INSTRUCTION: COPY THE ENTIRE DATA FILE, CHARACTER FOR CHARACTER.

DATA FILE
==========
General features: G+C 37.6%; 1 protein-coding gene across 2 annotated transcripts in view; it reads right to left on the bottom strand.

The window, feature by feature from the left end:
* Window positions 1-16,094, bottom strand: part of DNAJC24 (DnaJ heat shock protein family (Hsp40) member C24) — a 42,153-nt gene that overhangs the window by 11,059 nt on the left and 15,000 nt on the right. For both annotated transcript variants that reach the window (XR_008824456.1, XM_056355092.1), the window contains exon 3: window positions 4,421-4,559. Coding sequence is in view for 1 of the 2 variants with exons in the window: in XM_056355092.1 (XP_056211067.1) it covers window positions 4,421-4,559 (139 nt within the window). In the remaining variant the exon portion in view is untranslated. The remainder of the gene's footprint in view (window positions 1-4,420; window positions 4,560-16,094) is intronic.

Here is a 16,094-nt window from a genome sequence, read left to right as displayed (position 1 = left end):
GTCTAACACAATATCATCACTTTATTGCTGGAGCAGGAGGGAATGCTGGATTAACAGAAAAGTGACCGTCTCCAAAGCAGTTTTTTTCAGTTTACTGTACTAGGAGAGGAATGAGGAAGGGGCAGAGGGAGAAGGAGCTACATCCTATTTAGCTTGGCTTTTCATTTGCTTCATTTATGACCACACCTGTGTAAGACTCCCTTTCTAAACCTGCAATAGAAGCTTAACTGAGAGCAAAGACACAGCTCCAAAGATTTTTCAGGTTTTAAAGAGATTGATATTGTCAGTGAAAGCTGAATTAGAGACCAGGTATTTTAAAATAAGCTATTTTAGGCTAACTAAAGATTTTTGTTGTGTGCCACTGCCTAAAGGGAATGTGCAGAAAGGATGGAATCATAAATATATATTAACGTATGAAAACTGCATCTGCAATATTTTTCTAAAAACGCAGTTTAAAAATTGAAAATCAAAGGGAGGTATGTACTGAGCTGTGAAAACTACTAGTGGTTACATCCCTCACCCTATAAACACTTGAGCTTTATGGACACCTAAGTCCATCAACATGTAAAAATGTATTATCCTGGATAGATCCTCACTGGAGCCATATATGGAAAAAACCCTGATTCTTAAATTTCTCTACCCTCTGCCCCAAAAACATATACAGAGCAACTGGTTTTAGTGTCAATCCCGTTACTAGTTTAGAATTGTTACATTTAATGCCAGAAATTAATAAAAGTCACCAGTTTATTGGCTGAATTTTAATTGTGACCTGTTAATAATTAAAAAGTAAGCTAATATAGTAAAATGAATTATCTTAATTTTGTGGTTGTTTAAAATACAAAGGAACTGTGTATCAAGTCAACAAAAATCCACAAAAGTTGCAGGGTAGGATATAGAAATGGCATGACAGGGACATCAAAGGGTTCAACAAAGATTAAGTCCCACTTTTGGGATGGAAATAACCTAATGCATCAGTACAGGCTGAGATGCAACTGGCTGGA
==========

General features: G+C 37.6%; 1 protein-coding gene across 2 annotated transcripts in view; it reads right to left on the bottom strand.

The window, feature by feature from the left end:
* Window positions 1-16,094, bottom strand: part of DNAJC24 (DnaJ heat shock protein family (Hsp40) member C24) — a 42,153-nt gene that overhangs the window by 11,059 nt on the left and 15,000 nt on the right. For both annotated transcript variants that reach the window (XR_008824456.1, XM_056355092.1), the window contains exon 3: window positions 4,421-4,559. Coding sequence is in view for 1 of the 2 variants with exons in the window: in XM_056355092.1 (XP_056211067.1) it covers window positions 4,421-4,559 (139 nt within the window). In the remaining variant the exon portion in view is untranslated. The remainder of the gene's footprint in view (window positions 1-4,420; window positions 4,560-16,094) is intronic.

Here is a 16,094-nt window from a genome sequence, read left to right as displayed (position 1 = left end):
GTCTAACACAATATCATCACTTTATTGCTGGAGCAGGAGGGAATGCTGGATTAACAGAAAAGTGACCGTCTCCAAAGCAGTTTTTTTCAGTTTACTGTACTAGGAGAGGAATGAGGAAGGGGCAGAGGGAGAAGGAGCTACATCCTATTTAGCTTGGCTTTTCATTTGCTTCATTTATGACCACACCTGTGTAAGACTCCCTTTCTAAACCTGCAATAGAAGCTTAACTGAGAGCAAAGACACAGCTCCAAAGATTTTTCAGGTTTTAAAGAGATTGATATTGTCAGTGAAAGCTGAATTAGAGACCAGGTATTTTAAAATAAGCTATTTTAGGCTAACTAAAGATTTTTGTTGTGTGCCACTGCCTAAAGGGAATGTGCAGAAAGGATGGAATCATAAATATATATTAACGTATGAAAACTGCATCTGCAATATTTTTCTAAAAACGCAGTTTAAAAATTGAAAATCAAAGGGAGGTATGTACTGAGCTGTGAAAACTACTAGTGGTTACATCCCTCACCCTATAAACACTTGAGCTTTATGGACACCTAAGTCCATCAACATGTAAAAATGTATTATCCTGGATAGATCCTCACTGGAGCCATATATGGAAAAAACCCTGATTCTTAAATTTCTCTACCCTCTGCCCCAAAAACATATACAGAGCAACTGGTTTTAGTGTCAATCCCGTTACTAGTTTAGAATTGTTACATTTAATGCCAGAAATTAATAAAAGTCACCAGTTTATTGGCTGAATTTTAATTGTGACCTGTTAATAATTAAAAAGTAAGCTAATATAGTAAAATGAATTATCTTAATTTTGTGGTTGTTTAAAATACAAAGGAACTGTGTATCAAGTCAACAAAAATCCACAAAAGTTGCAGGGTAGGATATAGAAATGGCATGACAGGGACATCAAAGGGTTCAACAAAGATTAAGTCCCACTTTTGGGATGGAAATAACCTAATGCATCAGTACAGGCTGAGATGCAACTGGCTGGA